Lamb of God – Resolution Review

With this album, the band has shown they’re still one of the leaders in the metal genre.

Rhys Milsom

Contributor

Rating: ★★★★☆

Lamb Of God is one of the most respected, influential and successful bands in modern metal. They’ve built up a following over the course of their career due to their abrasive, uncompromising yet technical sound and their renowned live shows which have become revered and admired both because of the band’s ability to create a great atmosphere and also because they (arguably) sound even better live than on studio recordings. Their gigs are also some of the most hectic and in-your-face you’ll go to – I should know as I lost both my trainers in the pit in one of their London headlining gigs and had to endure the rest of their set with people parading over my feet. But it was worth it. Even though I’d been a Lamb Of God fan for years, that was my first time seeing them live and it made me truly understand why their gigs had played a big part in their popularity.

The band was first formed in 1990, by ever present members, Chris Adler (drummer) and John Campbell (bassist), and also Mark Morton (guitarist) who left the band for three years to focus on his studies, before returning to the band to become a fully-fledged member. Randy Blythe (vocalist) and Willie Adler (guitarist) soon joined the ranks. The band was first named Burn The Priest and built up a following with DIY shows; soon, a self-titled album was released, but if you listen to that album, the band is incomparable to the monster it’s become today. Off the back of that album, the band decided to change their name to Lamb Of God, and the rest, as they say, is history.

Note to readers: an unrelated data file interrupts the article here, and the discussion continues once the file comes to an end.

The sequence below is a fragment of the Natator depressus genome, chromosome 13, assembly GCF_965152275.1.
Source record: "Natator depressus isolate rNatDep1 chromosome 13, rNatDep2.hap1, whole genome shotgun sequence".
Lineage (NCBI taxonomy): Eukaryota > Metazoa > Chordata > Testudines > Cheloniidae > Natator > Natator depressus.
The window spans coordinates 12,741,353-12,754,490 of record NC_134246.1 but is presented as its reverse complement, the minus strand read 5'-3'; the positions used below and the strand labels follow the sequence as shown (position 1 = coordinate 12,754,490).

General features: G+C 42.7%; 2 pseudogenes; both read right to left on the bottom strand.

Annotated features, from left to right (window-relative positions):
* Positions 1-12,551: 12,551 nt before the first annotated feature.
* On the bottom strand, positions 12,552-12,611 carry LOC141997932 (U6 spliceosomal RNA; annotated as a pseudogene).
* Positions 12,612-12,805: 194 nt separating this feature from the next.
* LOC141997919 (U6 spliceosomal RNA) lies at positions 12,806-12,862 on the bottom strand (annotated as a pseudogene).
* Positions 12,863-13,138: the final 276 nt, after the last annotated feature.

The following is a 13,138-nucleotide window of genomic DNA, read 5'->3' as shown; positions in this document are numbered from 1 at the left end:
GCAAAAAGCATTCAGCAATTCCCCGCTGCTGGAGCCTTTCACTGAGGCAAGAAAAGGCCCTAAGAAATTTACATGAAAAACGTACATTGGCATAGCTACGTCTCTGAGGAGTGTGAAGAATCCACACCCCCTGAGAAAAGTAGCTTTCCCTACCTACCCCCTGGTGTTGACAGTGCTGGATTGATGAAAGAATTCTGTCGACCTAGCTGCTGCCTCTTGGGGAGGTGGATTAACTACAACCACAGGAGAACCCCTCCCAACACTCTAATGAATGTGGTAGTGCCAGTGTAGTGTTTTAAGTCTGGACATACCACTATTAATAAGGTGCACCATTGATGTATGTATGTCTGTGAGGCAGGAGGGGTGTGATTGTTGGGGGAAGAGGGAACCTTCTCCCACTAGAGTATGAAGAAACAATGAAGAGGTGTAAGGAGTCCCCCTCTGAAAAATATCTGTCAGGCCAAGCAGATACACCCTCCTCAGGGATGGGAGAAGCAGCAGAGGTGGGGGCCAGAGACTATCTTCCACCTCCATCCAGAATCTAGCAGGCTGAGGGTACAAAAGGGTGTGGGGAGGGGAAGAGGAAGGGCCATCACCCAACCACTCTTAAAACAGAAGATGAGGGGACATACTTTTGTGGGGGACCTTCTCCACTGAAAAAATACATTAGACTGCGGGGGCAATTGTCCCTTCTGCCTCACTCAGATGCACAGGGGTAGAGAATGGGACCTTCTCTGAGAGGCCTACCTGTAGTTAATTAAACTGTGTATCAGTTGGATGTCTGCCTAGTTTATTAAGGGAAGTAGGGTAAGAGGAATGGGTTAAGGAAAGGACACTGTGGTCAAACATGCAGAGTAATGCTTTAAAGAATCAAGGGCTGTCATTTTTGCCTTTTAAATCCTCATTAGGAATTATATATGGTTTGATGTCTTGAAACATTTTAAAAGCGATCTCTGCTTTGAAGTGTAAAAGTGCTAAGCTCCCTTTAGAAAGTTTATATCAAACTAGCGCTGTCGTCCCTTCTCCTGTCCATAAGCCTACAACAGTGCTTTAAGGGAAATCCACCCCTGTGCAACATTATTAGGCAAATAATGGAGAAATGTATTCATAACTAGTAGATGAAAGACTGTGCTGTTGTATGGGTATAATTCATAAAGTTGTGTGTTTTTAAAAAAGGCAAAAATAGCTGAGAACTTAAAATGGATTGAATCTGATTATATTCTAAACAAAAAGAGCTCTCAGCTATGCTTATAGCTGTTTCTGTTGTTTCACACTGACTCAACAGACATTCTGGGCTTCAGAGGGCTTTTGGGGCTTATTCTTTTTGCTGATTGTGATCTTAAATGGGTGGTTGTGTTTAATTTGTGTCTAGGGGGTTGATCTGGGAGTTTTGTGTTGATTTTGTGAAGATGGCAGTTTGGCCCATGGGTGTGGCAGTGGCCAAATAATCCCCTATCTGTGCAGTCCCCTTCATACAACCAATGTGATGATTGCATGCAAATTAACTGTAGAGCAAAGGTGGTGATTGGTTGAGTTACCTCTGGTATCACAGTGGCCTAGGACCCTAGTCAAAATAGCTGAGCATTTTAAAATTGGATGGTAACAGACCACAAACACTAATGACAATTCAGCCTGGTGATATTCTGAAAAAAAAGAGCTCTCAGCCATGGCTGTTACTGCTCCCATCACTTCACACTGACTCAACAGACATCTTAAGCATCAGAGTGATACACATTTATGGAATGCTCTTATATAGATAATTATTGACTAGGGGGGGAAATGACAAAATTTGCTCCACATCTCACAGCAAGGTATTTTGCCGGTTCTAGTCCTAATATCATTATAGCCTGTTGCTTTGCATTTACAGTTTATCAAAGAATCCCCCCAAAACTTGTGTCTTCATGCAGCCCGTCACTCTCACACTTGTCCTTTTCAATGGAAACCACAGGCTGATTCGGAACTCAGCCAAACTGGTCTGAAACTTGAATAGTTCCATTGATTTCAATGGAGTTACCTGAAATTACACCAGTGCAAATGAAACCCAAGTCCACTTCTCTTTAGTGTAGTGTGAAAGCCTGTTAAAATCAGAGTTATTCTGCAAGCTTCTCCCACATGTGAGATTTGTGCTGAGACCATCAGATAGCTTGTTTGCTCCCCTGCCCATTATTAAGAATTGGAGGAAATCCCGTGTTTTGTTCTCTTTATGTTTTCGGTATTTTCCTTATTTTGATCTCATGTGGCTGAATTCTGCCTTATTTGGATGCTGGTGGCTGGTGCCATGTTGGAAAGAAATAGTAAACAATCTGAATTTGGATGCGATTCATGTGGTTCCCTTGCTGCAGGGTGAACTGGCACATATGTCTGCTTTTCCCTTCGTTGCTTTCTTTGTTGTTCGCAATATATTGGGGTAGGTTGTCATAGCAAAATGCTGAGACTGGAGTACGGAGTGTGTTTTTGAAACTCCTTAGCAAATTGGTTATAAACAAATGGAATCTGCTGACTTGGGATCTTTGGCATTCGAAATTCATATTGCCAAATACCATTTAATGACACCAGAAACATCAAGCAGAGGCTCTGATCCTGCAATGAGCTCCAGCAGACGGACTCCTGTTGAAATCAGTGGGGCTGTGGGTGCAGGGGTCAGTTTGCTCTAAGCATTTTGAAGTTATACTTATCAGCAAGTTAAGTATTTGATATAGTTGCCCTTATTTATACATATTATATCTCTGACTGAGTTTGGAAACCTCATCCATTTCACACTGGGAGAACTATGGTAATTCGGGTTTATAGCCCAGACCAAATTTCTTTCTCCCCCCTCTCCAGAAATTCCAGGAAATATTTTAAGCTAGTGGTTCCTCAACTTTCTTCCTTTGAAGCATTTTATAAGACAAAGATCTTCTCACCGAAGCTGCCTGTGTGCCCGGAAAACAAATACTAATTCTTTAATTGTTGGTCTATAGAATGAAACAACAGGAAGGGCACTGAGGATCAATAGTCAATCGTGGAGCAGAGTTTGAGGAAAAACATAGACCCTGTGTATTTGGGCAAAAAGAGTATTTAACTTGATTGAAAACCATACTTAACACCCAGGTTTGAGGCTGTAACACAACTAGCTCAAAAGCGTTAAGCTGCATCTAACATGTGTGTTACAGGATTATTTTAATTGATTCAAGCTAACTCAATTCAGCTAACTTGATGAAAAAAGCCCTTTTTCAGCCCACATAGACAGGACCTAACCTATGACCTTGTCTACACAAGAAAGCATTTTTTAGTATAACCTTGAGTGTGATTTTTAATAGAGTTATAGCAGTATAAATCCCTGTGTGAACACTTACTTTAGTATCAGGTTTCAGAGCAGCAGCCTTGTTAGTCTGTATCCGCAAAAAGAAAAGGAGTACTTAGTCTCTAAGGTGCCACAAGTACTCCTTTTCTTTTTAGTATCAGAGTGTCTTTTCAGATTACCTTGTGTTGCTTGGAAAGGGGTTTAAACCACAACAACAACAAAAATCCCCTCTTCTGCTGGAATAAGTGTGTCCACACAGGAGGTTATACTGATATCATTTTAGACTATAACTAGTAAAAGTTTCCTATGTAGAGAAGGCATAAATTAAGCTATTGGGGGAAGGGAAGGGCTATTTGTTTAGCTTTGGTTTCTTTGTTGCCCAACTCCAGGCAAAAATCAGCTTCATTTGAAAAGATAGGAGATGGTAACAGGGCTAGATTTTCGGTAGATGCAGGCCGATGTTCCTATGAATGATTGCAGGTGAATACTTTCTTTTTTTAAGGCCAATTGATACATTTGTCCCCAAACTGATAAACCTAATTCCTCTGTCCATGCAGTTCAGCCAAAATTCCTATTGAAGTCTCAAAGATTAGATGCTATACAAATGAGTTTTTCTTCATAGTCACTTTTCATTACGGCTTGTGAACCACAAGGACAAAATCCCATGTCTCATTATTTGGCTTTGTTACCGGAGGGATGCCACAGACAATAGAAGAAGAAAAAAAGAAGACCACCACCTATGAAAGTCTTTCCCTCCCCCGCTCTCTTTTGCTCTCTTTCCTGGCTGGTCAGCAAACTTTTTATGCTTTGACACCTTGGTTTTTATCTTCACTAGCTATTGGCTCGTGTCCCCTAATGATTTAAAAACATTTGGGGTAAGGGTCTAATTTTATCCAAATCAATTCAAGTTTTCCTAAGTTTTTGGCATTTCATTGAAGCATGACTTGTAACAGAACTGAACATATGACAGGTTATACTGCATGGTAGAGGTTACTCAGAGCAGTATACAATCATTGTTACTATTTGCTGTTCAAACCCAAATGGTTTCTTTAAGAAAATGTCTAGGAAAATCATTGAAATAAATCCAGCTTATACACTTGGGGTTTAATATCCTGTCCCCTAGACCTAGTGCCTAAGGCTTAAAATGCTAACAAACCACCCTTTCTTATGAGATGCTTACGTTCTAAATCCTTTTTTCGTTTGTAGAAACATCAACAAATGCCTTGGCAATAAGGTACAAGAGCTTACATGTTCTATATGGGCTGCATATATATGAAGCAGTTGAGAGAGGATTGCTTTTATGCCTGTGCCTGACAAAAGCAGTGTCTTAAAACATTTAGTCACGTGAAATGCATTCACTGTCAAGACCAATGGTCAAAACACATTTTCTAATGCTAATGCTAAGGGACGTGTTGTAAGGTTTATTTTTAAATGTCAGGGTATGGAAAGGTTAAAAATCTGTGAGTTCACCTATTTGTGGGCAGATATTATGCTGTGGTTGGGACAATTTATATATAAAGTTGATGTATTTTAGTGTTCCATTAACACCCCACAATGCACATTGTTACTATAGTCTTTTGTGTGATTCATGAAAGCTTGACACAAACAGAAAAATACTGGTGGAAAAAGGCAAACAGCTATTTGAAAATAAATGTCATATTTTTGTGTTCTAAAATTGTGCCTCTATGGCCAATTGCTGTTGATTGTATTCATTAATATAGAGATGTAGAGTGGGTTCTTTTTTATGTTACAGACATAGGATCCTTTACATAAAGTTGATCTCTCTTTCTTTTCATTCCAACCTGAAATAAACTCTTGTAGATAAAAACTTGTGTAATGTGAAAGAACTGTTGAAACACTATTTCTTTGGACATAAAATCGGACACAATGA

As Lamb Of God, the band’s released 6 albums. All of which have set the tone for following releases. New American Gospel was released in 2000 and had a sound more influenced by groove metal; As the Palaces Burn was released in 2003 and was arguably the band’s first step into their trademark sound; Ashes of the Wake was released in 2004 and is still the band’s best-selling album, home to favourites such as Laid to Rest and Now You’ve Got Something To Die For; Sacrament was released in 2006 and was the top-selling metal album of the year and was nominated for a Grammy Award; Wrath was released in 2009, and although it had mixed reviews by critics it was well appreciated, for the most part, by fans. It was possibly the rawest-sounding material the band had produced since the early days, but because of the quality of the song-writing, it didn’t matter that much and the rawness added to the passion and invention on the album.

This, then, brings us to the band’s newest album, titled Resolution. It’s been produced and mixed by Josh Wilbur, who worked with the band on Wrath. So, we can expect a raw-sounding, perhaps under-produced album that while it doesn’t allow the whole of the band’s sound to filter through, it adds a sense of personality to the album – a sense of in-your-face DIY that shows even though Lamb Of God is one of the biggest metal bands, they’re keen to prove that an album hasn’t got to be mixed and produced to death, to enable it to sound good. And they’ve certainly achieved their goal.